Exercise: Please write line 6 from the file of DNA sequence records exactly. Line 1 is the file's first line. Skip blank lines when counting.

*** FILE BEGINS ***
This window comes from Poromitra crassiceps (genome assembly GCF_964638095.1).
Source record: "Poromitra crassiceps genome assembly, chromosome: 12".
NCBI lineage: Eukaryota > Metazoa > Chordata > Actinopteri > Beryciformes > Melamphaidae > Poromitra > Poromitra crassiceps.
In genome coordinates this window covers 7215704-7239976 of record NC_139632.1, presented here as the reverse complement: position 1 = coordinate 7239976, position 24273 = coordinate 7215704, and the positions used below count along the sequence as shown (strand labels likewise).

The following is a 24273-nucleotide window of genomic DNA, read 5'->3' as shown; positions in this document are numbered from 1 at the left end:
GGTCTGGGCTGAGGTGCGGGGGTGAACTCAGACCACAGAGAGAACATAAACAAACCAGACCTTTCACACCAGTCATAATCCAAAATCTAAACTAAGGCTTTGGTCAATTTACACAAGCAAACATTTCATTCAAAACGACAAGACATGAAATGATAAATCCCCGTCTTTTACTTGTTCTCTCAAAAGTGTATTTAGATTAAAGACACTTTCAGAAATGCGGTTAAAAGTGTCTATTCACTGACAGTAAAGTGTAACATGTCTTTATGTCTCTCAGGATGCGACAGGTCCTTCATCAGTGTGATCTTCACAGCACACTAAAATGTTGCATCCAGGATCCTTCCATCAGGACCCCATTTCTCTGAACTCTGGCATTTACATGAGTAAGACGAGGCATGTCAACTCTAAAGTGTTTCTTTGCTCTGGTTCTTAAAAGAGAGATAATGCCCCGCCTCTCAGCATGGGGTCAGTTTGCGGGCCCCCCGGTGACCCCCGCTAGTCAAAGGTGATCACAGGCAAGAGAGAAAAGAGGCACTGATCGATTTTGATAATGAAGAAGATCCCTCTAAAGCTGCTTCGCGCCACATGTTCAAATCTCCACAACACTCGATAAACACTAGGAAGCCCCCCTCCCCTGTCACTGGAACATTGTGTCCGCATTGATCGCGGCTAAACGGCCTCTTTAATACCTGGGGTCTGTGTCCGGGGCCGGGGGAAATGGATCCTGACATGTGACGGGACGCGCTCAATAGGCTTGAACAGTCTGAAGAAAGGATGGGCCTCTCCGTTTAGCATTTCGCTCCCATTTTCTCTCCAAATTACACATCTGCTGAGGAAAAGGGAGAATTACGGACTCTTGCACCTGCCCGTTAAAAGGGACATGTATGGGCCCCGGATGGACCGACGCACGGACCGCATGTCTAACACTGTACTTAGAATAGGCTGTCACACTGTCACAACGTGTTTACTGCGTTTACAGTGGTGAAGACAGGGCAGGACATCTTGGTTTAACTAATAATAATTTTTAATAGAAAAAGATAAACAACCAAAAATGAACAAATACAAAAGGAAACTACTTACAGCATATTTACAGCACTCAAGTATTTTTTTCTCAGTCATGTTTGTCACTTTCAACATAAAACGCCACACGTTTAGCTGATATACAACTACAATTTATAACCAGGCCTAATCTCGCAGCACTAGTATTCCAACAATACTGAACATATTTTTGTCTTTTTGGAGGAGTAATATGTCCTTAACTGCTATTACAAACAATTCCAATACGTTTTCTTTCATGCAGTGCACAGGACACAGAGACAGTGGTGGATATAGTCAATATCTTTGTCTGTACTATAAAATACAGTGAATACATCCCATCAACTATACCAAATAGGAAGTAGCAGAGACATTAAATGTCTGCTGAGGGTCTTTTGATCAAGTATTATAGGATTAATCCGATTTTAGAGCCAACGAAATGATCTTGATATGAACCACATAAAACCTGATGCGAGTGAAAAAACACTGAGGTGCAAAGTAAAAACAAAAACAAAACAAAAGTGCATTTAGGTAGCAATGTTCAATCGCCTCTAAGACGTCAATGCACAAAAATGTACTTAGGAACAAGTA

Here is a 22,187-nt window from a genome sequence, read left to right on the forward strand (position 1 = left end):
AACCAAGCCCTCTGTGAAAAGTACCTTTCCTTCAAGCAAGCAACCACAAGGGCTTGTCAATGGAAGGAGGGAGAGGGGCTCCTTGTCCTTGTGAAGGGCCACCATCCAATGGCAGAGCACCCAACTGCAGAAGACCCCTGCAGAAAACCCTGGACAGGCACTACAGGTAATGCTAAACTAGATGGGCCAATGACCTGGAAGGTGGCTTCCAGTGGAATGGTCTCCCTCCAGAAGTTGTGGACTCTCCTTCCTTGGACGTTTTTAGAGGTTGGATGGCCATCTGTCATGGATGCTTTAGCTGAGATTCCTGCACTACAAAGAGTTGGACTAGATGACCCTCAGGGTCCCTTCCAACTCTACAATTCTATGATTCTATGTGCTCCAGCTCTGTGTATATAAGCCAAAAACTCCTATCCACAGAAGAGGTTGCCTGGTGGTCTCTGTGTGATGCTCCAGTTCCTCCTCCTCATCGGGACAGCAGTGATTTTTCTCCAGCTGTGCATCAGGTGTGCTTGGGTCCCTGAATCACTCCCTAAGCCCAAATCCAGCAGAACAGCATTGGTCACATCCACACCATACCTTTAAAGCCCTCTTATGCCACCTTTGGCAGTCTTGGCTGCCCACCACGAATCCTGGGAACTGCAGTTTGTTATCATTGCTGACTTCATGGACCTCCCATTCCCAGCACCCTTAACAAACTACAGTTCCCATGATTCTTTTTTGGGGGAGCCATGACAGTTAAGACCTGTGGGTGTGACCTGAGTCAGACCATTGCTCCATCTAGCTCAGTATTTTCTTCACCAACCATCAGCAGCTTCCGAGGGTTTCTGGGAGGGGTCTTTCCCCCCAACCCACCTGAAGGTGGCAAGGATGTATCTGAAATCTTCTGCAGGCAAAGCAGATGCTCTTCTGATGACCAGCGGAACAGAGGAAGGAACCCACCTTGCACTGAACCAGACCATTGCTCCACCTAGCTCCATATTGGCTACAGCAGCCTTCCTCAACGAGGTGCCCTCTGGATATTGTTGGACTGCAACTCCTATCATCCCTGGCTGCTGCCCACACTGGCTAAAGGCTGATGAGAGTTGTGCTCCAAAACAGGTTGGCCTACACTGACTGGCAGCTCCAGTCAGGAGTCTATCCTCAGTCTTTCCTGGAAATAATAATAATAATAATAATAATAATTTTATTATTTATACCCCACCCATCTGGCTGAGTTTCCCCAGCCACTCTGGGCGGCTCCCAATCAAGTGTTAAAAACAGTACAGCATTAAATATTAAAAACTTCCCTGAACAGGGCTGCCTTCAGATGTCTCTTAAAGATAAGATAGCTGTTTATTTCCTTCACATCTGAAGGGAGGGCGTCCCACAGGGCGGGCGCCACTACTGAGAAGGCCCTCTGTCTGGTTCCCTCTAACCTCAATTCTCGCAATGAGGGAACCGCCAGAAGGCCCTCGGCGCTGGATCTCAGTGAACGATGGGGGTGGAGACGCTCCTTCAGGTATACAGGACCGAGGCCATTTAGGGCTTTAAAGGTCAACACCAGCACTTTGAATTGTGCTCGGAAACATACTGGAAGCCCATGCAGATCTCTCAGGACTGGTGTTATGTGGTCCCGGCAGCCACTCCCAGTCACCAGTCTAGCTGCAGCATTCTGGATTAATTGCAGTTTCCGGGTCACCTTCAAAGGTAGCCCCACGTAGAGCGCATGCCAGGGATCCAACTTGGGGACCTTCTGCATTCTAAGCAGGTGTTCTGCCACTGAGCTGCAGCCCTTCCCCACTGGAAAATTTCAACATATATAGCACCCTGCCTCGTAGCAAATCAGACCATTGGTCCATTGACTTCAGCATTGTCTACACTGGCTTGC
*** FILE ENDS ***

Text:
GGTCTGGGCTGAGGTGCGGGGGTGAACTCAGACCACAGAGAGAACATAAACAAACCAGACCTTTCACACCAGTCATAATCCAAAATCTAAACTAAGGCTTTGGTCAATTTACACAAGCAAACATTTCATTCAAAACGACAAGACATGAAATGATAAATCCCCGTCTTTTACTTGTTCTCTCAAAAGTGTATTTAGATTAAAGACACTTTCAGAAATGCGGTTAAAAGTGTCTATTCACTGACAGTAAAGTGTAACATGTCTTTATGTCTCTCAGGATGCGACAGGTCCTTCATCAGTGTGATCTTCACAGCACACTAAAATGTTGCATCCAGGATCCTTCCATCAGGACCCCATTTCTCTGAACTCTGGCATTTACATGAGTAAGACGAGGCATGTCAACTCTAAAGTGTTTCTTTGCTCTGGTTCTTAAAAGAGAGATAATGCCCCGCCTCTCAGCATGGGGTCAGTTTGCGGGCCCCCCGGTGACCCCCGCTAGTCAAAGGTGATCACAGGCAAGAGAGAAAAGAGGCACTGATCGATTTTGATAATGAAGAAGATCCCTCTAAAGCTGCTTCGCGCCACATGTTCAAATCTCCACAACACTCGATAAACACTAGGAAGCCCCCCTCCCCTGTCACTGGAACATTGTGTCCGCATTGATCGCGGCTAAACGGCCTCTTTAATACCTGGGGTCTGTGTCCGGGGCCGGGGGAAATGGATCCTGACATGTGACGGGACGCGCTCAATAGGCTTGAACAGTCTGAAGAAAGGATGGGCCTCTCCGTTTAGCATTTCGCTCCCATTTTCTCTCCAAATTACACATCTGCTGAGGAAAAGGGAGAATTACGGACTCTTGCACCTGCCCGTTAAAAGGGACATGTATGGGCCCCGGATGGACCGACGCACGGACCGCATGTCTAACACTGTACTTAGAATAGGCTGTCACACTGTCACAACGTGTTTACTGCGTTTACAGTGGTGAAGACAGGGCAGGACATCTTGGTTTAACTAATAATAATTTTTAATAGAAAAAGATAAACAACCAAAAATGAACAAATACAAAAGGAAACTACTTACAGCATATTTACAGCACTCAAGTATTTTTTTCTCAGTCATGTTTGTCACTTTCAACATAAAACGCCACACGTTTAGCTGATATACAACTACAATTTATAACCAGGCCTAATCTCGCAGCACTAGTATTCCAACAATACTGAACATATTTTTGTCTTTTTGGAGGAGTAATATGTCCTTAACTGCTATTACAAACAATTCCAATACGTTTTCTTTCATGCAGTGCACAGGACACAGAGACAGTGGTGGATATAGTCAATATCTTTGTCTGTACTATAAAATACAGTGAATACATCCCATCAACTATACCAAATAGGAAGTAGCAGAGACATTAAATGTCTGCTGAGGGTCTTTTGATCAAGTATTATAGGATTAATCCGATTTTAGAGCCAACGAAATGATCTTGATATGAACCACATAAAACCTGATGCGAGTGAAAAAACACTGAGGTGCAAAGTAAAAACAAAAACAAAACAAAAGTGCATTTAGGTAGCAATGTTCAATCGCCTCTAAGACGTCAATGCACAAAAATGTACTTAGGAACAAGTA